GREENSBORO, N. C. — In the year since he and 200 other Montagnard refugees from Vietnam arrived here, Y Suai Nie seemed to have it made. By putting in long hours six and sometimes seven days a week, the 35-year-old factory worker was able to buy a sports car, a television and a stereo, and he had several thousand dollars squirreled away in the bank.
But, last summer, Nie decided that life was no longer worth living. Grief-stricken that the woman he had married in a Thailand refugee camp had not been allowed to join him, he rose early one morning, wrapped himself in a red blanket and lay down on a busy Greensboro highway.
"When they (American immigration officials) tell me I cannot be with wife, I say, what does it matter, the car, my radio?" Nie said, recalling the failed suicide attempt. "And when the people pull me from street, I tell them I should die instead of being not with her."
Nie's ambivalence about his new life in America, after years of fighting Vietnamese and Khmer Rouge troops in the jungles of Southeast Asia, is echoed by many other Montagnards.
In less than 12 months, the members of the first group of tribesmen to escape from Vietnam's central highlands and reach the United States have found steady work, good homes and a warm welcome from the community. But the refugees, a proud and stubborn people who fought alongside U.S. Green Berets during the Vietnam War, fear that they may never again see hundreds of loved ones still trapped in the violent Cambodian jungle or left behind in Vietnam. Facing an uncertain future, many feel isolated in their new homes.
"You have a word for this . . . the word is bittersweet," said tribal leader Rmah Dock, looking back on the group's first year in America. "We are happy and have done well. But there is much pain. We know there could be more."
Faced with such isolation, the Montagnards decided recently to pool their resources and build a retirement home and cultural center for themselves. Fearful that they would never marry again and distrustful of American nursing homes, the refugees, most of them adult men, wanted to ensure that they would at least grow old with one another and die in friendly surroundings.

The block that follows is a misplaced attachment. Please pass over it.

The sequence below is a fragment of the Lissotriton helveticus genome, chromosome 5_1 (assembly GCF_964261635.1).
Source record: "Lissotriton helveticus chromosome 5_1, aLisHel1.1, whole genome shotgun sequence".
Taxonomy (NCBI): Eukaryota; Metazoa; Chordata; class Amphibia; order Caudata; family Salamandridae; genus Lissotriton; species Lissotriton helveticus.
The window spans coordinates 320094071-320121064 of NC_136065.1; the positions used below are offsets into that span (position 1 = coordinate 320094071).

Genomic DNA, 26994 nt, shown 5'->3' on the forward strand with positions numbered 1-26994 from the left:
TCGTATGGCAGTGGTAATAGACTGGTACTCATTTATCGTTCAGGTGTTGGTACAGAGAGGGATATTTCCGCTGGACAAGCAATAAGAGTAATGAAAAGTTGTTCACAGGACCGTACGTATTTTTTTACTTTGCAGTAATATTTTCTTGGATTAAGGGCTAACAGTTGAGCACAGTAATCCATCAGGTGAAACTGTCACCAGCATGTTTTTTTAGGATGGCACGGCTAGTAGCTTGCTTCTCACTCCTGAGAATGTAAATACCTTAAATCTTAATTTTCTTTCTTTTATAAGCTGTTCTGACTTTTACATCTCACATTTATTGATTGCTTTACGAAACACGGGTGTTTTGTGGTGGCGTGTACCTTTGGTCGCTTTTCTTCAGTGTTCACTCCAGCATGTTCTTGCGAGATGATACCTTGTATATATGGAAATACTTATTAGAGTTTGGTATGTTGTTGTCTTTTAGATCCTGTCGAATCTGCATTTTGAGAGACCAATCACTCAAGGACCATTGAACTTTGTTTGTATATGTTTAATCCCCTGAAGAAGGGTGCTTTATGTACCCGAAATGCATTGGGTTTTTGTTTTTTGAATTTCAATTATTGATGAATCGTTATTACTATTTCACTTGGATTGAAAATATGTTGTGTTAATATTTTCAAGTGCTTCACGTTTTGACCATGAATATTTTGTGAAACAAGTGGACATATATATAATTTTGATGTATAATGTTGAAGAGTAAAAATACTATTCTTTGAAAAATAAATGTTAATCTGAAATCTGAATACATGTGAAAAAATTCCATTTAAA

"We look ahead, and we do not know what will happen to many of us," Dock said. "But one day we will die . . . that is what we know."
Arrived at Thanksgiving
When the 201 tribesmen arrived here last Thanksgiving, amid great patriotic fanfare, the individuals and charity groups who had fought to bring them to America predicted a great future. In one welcoming ceremony after another, U.S. immigration officials, local church sponsors and former Green Berets said that the Montagnards' long nightmare had finally ended.
At the time, few of the battle-scarred refugees disagreed.
Since the beginning of World War II, the small, dark-skinned tribesmen had been persecuted by the Japanese and French, and later by South Vietnamese officials, who viewed the reclusive hill people as savages and tried to drive them out out of their fertile ancestral homelands.
During the Vietnam War, many Montagnards sided with U.S. troops, particularly Green Berets, in the hope that they would be allowed to live in peace after the conflict ended. But, when North Vietnamese troops triumphed in 1975, thousands of Montagnards were killed and many of their leaders were thrown into prison.
200 Reached Thailand
A group of about 5,000 tribesmen decided to fight back, some believing they were doing a favor to the U.S. government. But they suffered major military setbacks and were driven out of Vietnam and into the jungles of Cambodia. There, thousands were killed and many more were taken captive by Khmer Rouge troops. In 1985, more than 200 Montagnards escaped and found their way to a sprawling refugee camp on the Thailand border known as Site II.
At first, the tribesmen languished in the camp with nearly 150,000 other refugees who could not safely return to Vietnam or Cambodia. But, last year, the U.S. State Department granted permission for the Montagnards to come to America as a special case, largely as a result of a public relations campaign waged by Green Beret organizations and several private citizens who remembered the Montagnards' role in the war effort.
Some of the refugees, like Nie, were not allowed to bring along wives they had married in refugee camps, in part because of Thai regulations that barred U.S. refugee specialists from conducting interviews with the women. Others had been cut off from family members in Vietnam for 10 years or more. But all believed the U.S. government would repay their past loyalty by reuniting them with their families.
"If you think of what these people have been through, it's amazing they survived," said Donald Scott, a Maine businessman who lobbied to bring the Montagnards here. "They deserve everything that's been done for them in this country, and a lot more."
Given Factory Jobs